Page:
In 1801, the school fees, on the representation of the schoolmasters, were increased, and fixed thus:—for teaching of ail branches of education, 5s. per quarter; for writing and arithmetic, 3s. 6<L, and for writing and teaching of English, or for teaching of English alone, 3s. per quarter. The charge of 3s. 6d. for “writing and arithmetic,’’ was construed, practically, to ' include “ teaching of English.” Books were always used at these public schools; but we were taught our letters, at a private school, from a broad, a board the size of an octavo page, having the alphabet pasted on it; the broad had a handle, and was similar to what is still used in England with the letters engraved on it, and is called a “ Horn Book." Our teacher wore a cocked hat, a three-storey-high wig, a waistcoat with large pockets, a coat with tails sweeping the ground, and buttons the size of a two shillings piece; knee breeches with buckles, and shoes with broad buckles on them, and carried a long cane. He was a strict disciplinarian; read a roll-call of the scholars at the hours of assembly each forenoon and afternoon; punished absentees when they did appear, and kept great decorum in his school, closing it each Saturday with a long prayer.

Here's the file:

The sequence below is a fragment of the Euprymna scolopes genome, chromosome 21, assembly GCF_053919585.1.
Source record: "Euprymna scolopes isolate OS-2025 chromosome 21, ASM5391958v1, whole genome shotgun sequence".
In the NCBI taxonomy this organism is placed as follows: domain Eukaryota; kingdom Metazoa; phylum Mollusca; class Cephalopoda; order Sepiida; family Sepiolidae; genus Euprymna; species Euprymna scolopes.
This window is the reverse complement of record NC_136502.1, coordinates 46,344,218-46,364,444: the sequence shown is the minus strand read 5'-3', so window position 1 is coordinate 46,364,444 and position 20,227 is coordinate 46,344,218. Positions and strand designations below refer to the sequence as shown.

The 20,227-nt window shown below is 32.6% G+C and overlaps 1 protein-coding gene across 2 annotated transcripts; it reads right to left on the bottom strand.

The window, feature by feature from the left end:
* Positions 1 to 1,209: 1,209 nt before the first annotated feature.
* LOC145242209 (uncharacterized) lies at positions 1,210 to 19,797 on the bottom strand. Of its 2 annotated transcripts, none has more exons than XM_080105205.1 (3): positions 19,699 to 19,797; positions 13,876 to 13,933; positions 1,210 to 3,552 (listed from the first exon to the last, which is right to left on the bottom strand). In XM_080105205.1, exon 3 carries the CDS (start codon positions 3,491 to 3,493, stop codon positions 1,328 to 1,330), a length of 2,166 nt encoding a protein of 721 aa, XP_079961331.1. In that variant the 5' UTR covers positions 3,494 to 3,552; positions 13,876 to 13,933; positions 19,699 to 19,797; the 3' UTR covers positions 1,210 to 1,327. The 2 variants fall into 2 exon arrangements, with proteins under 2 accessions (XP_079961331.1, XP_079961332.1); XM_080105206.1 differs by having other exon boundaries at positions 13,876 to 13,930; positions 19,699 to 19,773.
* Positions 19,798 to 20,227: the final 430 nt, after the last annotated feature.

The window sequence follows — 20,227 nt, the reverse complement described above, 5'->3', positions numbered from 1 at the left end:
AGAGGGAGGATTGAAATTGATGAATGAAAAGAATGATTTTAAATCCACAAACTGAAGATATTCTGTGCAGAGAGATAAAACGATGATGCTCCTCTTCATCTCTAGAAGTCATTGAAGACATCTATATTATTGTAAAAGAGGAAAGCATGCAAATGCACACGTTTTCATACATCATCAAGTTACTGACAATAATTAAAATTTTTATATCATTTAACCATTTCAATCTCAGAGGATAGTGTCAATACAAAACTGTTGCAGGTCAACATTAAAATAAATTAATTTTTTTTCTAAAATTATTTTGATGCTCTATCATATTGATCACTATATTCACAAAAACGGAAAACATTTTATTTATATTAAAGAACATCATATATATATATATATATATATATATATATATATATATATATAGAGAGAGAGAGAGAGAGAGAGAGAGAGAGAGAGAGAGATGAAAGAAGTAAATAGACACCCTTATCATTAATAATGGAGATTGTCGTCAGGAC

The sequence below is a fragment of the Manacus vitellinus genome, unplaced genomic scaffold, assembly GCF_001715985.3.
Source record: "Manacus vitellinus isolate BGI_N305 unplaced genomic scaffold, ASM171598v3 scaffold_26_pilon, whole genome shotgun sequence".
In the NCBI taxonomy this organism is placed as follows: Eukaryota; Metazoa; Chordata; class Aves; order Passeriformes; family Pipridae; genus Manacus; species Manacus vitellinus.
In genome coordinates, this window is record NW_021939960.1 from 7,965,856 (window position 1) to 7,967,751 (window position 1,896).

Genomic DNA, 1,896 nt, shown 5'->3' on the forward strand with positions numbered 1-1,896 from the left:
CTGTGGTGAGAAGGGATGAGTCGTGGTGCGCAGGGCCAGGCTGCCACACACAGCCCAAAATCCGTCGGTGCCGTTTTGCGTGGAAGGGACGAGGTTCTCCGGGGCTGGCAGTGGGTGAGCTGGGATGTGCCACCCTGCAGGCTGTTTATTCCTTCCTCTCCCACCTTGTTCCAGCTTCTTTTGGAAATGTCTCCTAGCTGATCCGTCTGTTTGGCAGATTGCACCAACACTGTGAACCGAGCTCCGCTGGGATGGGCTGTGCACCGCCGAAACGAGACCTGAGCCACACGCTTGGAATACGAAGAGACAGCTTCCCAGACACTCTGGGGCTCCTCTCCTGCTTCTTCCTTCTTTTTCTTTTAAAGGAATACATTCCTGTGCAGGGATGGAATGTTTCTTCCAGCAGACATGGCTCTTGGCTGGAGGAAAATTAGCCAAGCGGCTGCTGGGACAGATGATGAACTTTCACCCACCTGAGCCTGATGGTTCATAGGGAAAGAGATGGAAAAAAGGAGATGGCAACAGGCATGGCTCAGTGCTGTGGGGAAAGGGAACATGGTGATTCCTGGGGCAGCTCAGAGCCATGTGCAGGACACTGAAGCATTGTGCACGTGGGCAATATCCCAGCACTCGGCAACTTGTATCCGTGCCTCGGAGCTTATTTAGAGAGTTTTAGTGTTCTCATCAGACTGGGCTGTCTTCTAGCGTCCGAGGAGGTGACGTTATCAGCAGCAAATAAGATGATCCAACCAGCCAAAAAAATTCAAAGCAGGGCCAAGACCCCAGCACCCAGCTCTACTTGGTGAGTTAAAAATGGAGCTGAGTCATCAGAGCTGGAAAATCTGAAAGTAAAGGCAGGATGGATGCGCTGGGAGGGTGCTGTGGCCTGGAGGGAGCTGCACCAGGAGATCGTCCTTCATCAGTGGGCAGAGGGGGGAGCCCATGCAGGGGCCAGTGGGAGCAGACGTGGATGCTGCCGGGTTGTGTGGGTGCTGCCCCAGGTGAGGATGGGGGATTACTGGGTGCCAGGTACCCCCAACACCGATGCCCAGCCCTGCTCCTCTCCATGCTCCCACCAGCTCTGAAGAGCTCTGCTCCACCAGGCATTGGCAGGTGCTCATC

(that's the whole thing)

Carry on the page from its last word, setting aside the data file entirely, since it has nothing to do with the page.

Volunteering was now the rage. In 1803, the “Brechin Volunteers," which afterwards became the “Local Militia" were embodied. The town council sij^scribed 21 towards the expense of their clothing, and because the bleachfield was used as a drill-ground, the tacksman of it was allowed 10 from the town for permission to soldier over it. The youths also imitated their seniors, and “playing soldiers” was quite the order of the day; and really some of these juvenile troops, with their drums and their fifes, their majors and their captains, were wonderful near approximations to the regular Volunteers. Dr Russel records the same thing as having occurred in America during the recent unfortunate civil war there.